The story eventually led to the sacking of the finance minister and two undersecretaries.
Dhieu William, a reporter who has worked at The Citizen for two years, said he has almost "given up" trying to take photographs because of harassment from police and soldiers.
"Sometimes you take pictures and you are manhandled by security," William said. "They [the government] always say you have a free press, but that's not what their agents do."
When The Citizen ran a story last year criticising the president's cabinet as ineffective; it included a statement from Lam Akol, the head of the SPLM for Democratic Change (SPLM-DC), the president's main political rival. Security forces responded by rounding up vendors who were selling that issue of the paper - more than a half-dozen of them, Bol said - and beating them.
One vendor outside the paper's offices, who would give his name only as John, confirmed that security forces have attacked vendors, and said they are also often forced to move away from government offices or security checkpoints.
It is not just the editorial side of running a newspaper that is challenging in South Sudan.
The Citizen buys its own printing equipment rather than relying on international donations
The Citizen employs nearly four dozen people, though only half are full-time employees. Most of the full-time journalists are in Juba; Bol relies on stringers to cover South Sudan's outlying states.
He spends roughly $35,000 per month on salaries and at least $2,300 per day on printing costs – this for a newspaper with a readership of just 5,000 and a newsstand price of two Sudanese pounds ($0.66).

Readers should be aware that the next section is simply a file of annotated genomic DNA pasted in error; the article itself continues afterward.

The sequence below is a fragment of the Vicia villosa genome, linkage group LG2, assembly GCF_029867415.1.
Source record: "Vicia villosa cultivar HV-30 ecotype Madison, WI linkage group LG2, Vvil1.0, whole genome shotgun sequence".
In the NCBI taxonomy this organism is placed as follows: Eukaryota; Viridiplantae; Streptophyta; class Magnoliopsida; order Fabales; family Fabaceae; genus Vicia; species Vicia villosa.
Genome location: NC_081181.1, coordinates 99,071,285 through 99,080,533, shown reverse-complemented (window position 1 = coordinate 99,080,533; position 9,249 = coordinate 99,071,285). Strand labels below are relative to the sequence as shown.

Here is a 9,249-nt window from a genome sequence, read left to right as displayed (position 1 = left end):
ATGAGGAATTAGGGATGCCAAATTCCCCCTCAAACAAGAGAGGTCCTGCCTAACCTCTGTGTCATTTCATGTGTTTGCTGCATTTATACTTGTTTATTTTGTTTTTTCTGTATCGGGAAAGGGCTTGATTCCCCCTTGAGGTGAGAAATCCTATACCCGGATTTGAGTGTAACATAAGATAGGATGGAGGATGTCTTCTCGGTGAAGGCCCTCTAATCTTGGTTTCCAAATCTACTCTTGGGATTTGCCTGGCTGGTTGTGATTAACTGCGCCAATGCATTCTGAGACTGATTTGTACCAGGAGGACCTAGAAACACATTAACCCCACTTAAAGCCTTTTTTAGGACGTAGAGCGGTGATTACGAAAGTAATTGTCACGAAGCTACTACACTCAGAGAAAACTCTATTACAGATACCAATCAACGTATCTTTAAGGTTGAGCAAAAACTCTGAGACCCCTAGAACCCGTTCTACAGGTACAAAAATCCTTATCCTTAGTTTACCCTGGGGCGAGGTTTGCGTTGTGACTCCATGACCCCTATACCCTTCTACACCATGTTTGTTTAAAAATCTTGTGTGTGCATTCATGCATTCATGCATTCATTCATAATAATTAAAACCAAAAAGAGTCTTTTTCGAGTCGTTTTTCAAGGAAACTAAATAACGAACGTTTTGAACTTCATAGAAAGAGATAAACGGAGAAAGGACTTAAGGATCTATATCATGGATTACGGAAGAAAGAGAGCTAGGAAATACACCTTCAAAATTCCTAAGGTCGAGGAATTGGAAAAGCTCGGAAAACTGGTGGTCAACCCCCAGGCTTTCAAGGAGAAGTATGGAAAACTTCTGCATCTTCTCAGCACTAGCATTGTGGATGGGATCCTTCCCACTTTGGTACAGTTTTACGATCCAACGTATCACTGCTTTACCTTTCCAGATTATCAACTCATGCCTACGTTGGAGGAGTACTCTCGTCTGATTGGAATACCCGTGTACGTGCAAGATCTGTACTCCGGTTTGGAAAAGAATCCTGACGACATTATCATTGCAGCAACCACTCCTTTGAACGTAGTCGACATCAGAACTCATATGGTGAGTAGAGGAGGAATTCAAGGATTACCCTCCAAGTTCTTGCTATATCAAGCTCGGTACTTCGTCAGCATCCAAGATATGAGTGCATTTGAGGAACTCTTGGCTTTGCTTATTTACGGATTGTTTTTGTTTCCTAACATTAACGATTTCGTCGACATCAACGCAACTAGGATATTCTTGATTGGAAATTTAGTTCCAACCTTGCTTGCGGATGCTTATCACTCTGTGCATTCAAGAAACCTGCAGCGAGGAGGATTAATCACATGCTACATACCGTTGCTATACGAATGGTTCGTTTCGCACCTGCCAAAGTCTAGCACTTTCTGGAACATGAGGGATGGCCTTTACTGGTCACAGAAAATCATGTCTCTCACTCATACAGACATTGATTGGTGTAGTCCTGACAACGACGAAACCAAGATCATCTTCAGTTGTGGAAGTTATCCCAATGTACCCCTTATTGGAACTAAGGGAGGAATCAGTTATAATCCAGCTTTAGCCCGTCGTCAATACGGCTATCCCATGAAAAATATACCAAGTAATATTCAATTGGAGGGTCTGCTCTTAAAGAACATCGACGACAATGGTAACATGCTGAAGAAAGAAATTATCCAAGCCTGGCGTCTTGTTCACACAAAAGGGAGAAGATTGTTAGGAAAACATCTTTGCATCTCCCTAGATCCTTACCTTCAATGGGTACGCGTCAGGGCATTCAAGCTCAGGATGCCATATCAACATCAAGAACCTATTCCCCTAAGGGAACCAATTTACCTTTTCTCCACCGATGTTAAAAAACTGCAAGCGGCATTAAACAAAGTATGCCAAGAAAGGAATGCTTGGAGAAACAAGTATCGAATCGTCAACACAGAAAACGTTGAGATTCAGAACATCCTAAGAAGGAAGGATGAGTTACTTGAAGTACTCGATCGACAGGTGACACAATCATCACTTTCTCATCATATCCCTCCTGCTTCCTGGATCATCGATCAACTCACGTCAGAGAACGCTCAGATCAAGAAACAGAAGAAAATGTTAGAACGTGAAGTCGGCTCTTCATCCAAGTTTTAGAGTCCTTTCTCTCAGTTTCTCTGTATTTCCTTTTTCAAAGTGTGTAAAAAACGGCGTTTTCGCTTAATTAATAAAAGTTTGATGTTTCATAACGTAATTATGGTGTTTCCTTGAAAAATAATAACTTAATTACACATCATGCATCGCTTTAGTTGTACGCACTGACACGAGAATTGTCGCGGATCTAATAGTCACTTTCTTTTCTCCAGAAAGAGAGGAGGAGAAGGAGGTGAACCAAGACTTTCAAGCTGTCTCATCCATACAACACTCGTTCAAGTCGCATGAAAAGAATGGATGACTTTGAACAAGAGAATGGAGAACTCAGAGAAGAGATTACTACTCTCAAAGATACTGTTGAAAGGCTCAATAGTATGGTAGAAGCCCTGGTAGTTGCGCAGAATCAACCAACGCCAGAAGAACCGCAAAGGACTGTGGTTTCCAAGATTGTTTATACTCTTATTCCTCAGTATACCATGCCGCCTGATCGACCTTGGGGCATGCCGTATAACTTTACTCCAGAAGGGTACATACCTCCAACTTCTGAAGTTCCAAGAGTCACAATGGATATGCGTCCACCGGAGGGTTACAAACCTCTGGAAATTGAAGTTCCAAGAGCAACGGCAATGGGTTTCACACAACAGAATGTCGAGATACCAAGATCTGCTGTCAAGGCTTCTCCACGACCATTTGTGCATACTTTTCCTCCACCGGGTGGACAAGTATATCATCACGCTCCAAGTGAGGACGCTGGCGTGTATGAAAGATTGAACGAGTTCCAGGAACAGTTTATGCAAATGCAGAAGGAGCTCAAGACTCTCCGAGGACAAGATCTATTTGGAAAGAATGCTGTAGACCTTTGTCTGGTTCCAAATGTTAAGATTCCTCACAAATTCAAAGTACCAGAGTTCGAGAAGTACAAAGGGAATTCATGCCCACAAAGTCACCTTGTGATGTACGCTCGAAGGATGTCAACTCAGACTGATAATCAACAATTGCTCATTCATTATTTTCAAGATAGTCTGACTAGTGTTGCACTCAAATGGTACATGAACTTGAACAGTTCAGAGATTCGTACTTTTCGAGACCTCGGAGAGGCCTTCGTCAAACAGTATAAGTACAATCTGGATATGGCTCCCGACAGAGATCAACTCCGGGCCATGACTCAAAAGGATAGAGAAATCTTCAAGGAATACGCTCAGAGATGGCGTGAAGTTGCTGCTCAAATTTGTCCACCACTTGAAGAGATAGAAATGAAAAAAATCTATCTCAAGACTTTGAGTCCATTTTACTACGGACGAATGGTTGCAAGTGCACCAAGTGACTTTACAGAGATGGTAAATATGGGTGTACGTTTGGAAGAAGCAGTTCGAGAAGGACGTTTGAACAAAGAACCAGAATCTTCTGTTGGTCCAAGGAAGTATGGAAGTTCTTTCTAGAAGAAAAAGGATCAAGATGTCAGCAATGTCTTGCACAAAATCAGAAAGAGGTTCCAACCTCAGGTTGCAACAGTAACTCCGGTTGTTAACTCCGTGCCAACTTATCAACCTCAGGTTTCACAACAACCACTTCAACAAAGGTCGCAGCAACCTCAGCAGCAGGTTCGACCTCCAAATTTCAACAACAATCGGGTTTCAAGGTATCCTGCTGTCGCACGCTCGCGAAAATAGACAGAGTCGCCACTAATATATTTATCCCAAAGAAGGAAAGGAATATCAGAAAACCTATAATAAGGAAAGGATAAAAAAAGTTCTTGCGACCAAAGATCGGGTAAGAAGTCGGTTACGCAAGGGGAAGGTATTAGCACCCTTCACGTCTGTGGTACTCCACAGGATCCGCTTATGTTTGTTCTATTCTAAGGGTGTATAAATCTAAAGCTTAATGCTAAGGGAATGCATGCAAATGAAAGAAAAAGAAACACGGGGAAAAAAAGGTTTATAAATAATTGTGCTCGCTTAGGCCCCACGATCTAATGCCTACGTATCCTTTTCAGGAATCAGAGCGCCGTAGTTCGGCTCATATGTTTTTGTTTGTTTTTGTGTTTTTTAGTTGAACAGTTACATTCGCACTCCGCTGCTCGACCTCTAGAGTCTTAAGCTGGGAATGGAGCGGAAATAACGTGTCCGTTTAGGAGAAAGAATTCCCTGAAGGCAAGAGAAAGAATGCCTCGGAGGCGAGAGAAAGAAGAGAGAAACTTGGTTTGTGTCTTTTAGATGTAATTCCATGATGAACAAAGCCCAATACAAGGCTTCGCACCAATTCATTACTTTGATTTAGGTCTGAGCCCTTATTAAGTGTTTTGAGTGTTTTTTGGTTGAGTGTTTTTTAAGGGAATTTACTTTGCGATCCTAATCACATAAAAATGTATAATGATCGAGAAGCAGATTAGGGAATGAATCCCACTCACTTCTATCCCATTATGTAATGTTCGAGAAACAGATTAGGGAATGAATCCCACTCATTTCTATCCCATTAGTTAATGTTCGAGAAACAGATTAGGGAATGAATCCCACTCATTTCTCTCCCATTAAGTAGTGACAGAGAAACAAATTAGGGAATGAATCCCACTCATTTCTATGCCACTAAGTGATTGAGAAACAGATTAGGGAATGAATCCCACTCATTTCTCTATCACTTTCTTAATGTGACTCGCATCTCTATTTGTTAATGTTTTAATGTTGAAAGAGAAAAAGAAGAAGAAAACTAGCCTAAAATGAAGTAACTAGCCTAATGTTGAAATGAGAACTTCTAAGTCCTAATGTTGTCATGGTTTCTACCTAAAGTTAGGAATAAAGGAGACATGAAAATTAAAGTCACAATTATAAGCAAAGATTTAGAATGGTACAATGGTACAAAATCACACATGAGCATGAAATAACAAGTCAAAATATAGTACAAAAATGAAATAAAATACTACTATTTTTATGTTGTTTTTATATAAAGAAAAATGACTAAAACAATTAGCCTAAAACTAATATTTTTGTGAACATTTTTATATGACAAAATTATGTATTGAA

All of The Citizen's readers live in and around Juba. Outside the capital, few people earn regular wages, so newspapers find few regular customers; poor infrastructure also means it can take as long as three days to ship a newspaper to remote states like Northern Bahr el-Ghazal.
Newsprint, imported from Uganda, costs $1,300 per tonne, plus import taxes, which will continue to apply until South Sudan is fully integrated into the East African Community.
The costs would be much lower - $800 per tonne - if Bol could import in bulk from South Africa, but that requires a minimum purchase of 50 tonnes, an up-front investment The Citizen is unable to make on its current budget.
Finding employees is another problem: There are no journalism schools in South Sudan, and few trained journalists. Bol said he trained a few southern journalists when he worked in Khartoum before 2006, but most of them have moved into other careers.
"The UN took them, and some went into the government," he said. "So many of our reporters [now] are students at the university, and are not that good yet."
Despite the challenges, Bol is planning to expand in the near future, hiring more journalists and possibly launching either a radio or television station. A broadcasting licence from the government already hangs on the wall in his office.
And his journalists, while new to the business, seem an enthusiastic bunch. The newsroom was quiet on Monday morning: two journalists were racing out the door to cover the official swearing-in of the new government, and the rest of the staff was out reporting.
"People's lives here are at such a low level," William said, explaining why he works as a journalist despite the challenges.
"The services have not reached down to the villages. Some people die in their houses because they cannot reach medical care. There are no roads, no ambulances, medical facilities are not near them … I want to hear about these abuses and tell these stories."